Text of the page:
Biggest thing for me about it is that 42,000 fewer people participated in the Democrat primary than in 2008; the returns aren’t 100% yet, but my calculation is that about 245,000 people voted in the Democrat primary last night, in 2008 it was 287,000. That is a 15% decline – rather large. What is shows that the Democrats are not enthused about 2016 – and the Democrats need at least most of 2008’s enthusiasm to carry their nominee – still almost certain to be Hillary – over the finish line. Meanwhile, over on the GOP side, a bit more than 280,000 people participated, while in 2012 it was 248,000 – showing GOP enthusiasm is up. If this sort of turnout prevails over the primaries (and I suspect it will), then it will demonstrate that the Democrats are in deep trouble.
From what I’ve seen, Sanders didn’t just beat Hillary, he crushed her. But, will it matter? Next up is South Carolina where the Democrat electorate is heavily African-American and African-Americans have been Clinton loyalists since 1992 – with the exception of 2008. But was 2008 merely a reflection of running against Obama, or an indication that African-American loyalty to the Clinton’s isn’t as deep as people think? We’ll find out in South Carolina – if Sanders can peel away even 35% of the African-American primary vote from Hillary, then we might not have Hillary as the Democrat nominee. And that, actually, worries me a bit. I know that the official line is that Hillary is impervious but I’m starting to suspect she’s a loser – against any GOPer. Sanders, the Socialist, is allegedly the George McGovern of 2016…but with his populist, anti-Establishment credibility, he might actually be harder to beat, especially if the GOP nominates someone like Jeb or Kasich.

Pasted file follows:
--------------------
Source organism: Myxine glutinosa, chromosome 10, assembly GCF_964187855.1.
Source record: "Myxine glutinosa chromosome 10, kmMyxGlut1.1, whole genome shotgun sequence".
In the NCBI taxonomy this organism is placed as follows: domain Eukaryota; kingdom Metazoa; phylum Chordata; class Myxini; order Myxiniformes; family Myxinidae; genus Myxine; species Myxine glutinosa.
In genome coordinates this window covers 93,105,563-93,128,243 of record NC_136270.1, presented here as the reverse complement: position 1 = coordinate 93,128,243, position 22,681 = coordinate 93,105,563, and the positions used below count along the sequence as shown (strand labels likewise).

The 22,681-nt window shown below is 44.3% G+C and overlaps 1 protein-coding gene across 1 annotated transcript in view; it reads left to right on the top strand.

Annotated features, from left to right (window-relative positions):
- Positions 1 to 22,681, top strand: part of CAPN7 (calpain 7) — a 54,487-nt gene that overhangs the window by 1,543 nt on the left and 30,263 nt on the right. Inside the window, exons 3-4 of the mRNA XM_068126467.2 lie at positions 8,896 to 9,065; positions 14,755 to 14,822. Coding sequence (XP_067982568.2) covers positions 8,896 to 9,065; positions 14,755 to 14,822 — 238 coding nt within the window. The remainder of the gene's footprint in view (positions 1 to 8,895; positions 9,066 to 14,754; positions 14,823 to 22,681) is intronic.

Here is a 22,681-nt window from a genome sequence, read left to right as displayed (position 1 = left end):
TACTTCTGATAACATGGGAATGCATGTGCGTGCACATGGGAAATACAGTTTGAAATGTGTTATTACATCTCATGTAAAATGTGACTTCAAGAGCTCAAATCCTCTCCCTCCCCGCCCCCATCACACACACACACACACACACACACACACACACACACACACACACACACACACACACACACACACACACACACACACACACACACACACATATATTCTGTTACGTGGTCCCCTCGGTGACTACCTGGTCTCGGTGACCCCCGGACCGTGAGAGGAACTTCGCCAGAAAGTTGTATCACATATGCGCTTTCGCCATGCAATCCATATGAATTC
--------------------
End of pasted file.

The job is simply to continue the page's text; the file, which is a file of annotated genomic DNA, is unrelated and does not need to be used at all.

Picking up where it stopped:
On the GOP side, the only remarkable thing for me was Cruz coming in strong third – he spent little time or resources in New Hampshire and did very well. Meanwhile, Jeb poured in resources and came in fourth. It is time for Jeb to pack it in – though I suspect he’ll hang around until Florida. Rubio had a bad night – fifth place behind Jeb, of all things. Some say it was the debate and maybe that did it; I don’t really know. Maybe 2016 just isn’t Rubio’s year. Right now, I think it shapes up as a battle between Cruz and Trump, with a slight chance that Rubio rebounds as the Great Establishment Hope.
Get ready for a strange political year…